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Versions: 00 01 02 03 04                                                
CDNI                                                          J. Seedorf
Internet-Draft                                                       NEC
Intended status: Informational                               J. Peterson
Expires: September 6, 2012                                       Neustar
                                                              S. Previdi
                                                                   Cisco
                                                           March 5, 2012


       CDNI Request Routing: Footprint and Capabilities Semantics
                draft-spp-cdni-rr-foot-cap-semantics-00

Abstract

   This document tries to capture the semantics of the "Footprint and
   Capabilities Advertisment" part of the CDNI Request Routing
   interface, i.e. the desired meaning and what "Footprint and
   Capabilities Advertisment" is expected to offer within CDNI.  The
   discussion in this document has the goal to facilitate the choosing
   of one or more suitable protocols for "Footprint and Capabilities
   Advertisment" within CDNI Request Routing.

Status of this Memo

   This Internet-Draft is submitted in full conformance with the
   provisions of BCP 78 and BCP 79.

   Internet-Drafts are working documents of the Internet Engineering
   Task Force (IETF).  Note that other groups may also distribute
   working documents as Internet-Drafts.  The list of current Internet-
   Drafts is at http://datatracker.ietf.org/drafts/current/.

   Internet-Drafts are draft documents valid for a maximum of six months
   and may be updated, replaced, or obsoleted by other documents at any
   time.  It is inappropriate to use Internet-Drafts as reference
   material or to cite them other than as "work in progress."

   This Internet-Draft will expire on September 6, 2012.

Copyright Notice

   Copyright (c) 2012 IETF Trust and the persons identified as the
   document authors.  All rights reserved.

   This document is subject to BCP 78 and the IETF Trust's Legal
   Provisions Relating to IETF Documents
   (http://trustee.ietf.org/license-info) in effect on the date of
   publication of this document.  Please review these documents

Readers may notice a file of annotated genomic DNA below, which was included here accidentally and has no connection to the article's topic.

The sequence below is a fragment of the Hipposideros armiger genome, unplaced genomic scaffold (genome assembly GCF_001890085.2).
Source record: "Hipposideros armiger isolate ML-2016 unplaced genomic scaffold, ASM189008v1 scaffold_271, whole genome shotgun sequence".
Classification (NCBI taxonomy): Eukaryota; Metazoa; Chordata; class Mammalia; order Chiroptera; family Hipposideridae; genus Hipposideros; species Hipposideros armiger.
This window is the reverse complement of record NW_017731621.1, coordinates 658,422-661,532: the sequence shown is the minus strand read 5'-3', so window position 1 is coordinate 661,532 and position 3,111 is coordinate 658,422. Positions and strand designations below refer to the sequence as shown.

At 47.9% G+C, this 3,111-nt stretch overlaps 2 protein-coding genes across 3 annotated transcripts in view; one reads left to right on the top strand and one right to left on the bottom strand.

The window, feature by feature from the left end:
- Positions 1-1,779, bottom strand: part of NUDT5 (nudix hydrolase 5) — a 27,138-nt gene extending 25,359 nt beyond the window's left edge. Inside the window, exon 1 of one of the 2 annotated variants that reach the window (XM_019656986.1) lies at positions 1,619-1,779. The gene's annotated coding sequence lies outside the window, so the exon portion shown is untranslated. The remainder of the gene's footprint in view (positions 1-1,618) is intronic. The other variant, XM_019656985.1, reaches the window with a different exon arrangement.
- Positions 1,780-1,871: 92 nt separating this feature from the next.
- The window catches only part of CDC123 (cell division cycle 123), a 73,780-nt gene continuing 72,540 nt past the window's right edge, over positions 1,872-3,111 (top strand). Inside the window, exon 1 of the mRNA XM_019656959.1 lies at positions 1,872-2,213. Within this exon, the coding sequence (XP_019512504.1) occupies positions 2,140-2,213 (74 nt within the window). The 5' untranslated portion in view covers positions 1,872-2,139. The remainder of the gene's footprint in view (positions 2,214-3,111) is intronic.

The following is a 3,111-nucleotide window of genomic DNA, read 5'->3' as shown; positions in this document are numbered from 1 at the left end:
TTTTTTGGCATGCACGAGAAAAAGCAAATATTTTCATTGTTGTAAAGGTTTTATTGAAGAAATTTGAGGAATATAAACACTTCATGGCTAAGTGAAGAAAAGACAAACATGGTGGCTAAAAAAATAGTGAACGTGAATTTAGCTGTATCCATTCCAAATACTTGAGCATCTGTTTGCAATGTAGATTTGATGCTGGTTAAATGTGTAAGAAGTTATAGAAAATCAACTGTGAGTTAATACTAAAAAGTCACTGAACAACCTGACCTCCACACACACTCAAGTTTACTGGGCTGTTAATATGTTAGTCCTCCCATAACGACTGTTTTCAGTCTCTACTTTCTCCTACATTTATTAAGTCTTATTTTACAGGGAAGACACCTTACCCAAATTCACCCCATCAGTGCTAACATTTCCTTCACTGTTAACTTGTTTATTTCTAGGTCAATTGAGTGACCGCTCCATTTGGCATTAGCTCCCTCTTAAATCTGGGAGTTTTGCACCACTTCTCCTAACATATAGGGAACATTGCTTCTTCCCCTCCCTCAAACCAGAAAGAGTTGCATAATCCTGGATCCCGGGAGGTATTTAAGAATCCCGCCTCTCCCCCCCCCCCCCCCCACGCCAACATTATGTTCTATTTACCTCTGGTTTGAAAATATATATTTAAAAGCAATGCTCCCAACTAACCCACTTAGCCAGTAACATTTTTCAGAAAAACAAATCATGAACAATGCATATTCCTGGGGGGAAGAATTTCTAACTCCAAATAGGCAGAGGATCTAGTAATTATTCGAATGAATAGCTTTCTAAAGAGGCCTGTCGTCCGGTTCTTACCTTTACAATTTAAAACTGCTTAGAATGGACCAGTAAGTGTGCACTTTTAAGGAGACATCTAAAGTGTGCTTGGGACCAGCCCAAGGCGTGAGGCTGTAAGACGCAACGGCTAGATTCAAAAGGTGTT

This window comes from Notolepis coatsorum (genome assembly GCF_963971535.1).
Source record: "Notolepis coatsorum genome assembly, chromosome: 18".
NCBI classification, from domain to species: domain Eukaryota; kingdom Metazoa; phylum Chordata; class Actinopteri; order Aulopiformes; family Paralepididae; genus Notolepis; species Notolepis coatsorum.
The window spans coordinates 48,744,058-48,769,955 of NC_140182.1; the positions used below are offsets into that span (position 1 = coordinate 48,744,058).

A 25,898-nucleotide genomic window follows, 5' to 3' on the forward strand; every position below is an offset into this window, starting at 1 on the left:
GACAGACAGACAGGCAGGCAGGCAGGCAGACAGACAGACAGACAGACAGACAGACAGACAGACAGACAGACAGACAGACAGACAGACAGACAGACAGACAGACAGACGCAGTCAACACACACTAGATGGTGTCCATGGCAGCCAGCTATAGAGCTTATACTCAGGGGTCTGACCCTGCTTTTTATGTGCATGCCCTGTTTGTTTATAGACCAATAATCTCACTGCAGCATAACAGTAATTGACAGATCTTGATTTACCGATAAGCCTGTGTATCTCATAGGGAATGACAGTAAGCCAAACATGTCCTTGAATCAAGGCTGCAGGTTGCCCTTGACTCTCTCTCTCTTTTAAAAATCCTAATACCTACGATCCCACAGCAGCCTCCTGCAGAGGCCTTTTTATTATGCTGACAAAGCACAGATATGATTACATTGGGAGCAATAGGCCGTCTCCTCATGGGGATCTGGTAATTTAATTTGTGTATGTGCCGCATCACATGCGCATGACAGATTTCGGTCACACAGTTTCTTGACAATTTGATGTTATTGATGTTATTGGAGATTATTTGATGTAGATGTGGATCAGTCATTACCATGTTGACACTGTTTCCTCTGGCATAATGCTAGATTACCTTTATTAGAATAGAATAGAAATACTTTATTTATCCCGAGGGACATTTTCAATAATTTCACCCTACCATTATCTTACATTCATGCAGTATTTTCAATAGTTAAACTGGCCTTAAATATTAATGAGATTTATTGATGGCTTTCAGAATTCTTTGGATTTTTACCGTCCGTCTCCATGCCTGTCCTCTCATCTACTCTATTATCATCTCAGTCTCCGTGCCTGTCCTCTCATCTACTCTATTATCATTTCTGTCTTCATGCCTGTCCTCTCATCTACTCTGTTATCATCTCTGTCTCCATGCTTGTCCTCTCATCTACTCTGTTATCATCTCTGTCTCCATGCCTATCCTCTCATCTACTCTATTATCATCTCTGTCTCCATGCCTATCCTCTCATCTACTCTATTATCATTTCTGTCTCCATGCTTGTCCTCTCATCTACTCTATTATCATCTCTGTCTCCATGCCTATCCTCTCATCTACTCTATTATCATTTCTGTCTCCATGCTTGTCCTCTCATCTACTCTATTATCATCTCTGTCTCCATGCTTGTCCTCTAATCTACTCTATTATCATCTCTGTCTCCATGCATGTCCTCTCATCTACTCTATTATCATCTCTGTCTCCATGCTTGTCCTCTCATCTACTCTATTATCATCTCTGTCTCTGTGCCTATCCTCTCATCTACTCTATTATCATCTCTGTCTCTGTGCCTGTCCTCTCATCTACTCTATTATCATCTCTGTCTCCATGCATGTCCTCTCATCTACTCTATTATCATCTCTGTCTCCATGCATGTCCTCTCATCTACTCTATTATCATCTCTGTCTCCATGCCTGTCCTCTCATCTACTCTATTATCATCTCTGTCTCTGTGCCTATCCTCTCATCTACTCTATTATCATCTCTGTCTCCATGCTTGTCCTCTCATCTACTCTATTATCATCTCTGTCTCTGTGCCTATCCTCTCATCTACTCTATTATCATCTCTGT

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   carefully, as they describe your rights and restrictions with respect
   to this document.  Code Components extracted from this document must
   include Simplified BSD License text as described in Section 4.e of
   the Trust Legal Provisions and are provided without warranty as
   described in the Simplified BSD License.


Table of Contents

   1.  Introduction . . . . . . . . . . . . . . . . . . . . . . . . .  3
   2.  Apparent Understanding of CDNI Footprint and Capabilities
       Advertisement  . . . . . . . . . . . . . . . . . . . . . . . .  4
     2.1.  Description of footpring and capabilities
           advertisement in existing CDNI documents . . . . . . . . .  4
     2.2.  Summary of understanding of footprint and capabilities
           advertisement in existing CDNI documents . . . . . . . . .  5
   3.  Design Decisions for Footprint and Capabilities  . . . . . . .  6
     3.1.  Advertising Limited Coverage . . . . . . . . . . . . . . .  6
     3.2.  Capabilities and Dynamic Datae . . . . . . . . . . . . . .  7
     3.3.  Advertisement versus Queries . . . . . . . . . . . . . . .  8
   4.  Semantics for Footprint Advertisement  . . . . . . . . . . . .  9
   5.  Semantics for Capabilities Advertisement . . . . . . . . . . . 10
   6.  Open Issues and Questions  . . . . . . . . . . . . . . . . . . 12
   7.  Security Considerations  . . . . . . . . . . . . . . . . . . . 13
   8.  Conclusion . . . . . . . . . . . . . . . . . . . . . . . . . . 14
   9.  References . . . . . . . . . . . . . . . . . . . . . . . . . . 15
     9.1.  Normative References . . . . . . . . . . . . . . . . . . . 15
     9.2.  Informative References . . . . . . . . . . . . . . . . . . 15
   Appendix A.  Acknowledgment  . . . . . . . . . . . . . . . . . . . 16
   Authors' Addresses . . . . . . . . . . . . . . . . . . . . . . . . 17





















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1.  Introduction

   The CDNI working group is working on a set of protocols to enable the
   interconnection of multiple CDNs to a CDN federation.  This CDN-
   federation should serve multiple purposes, as discussed in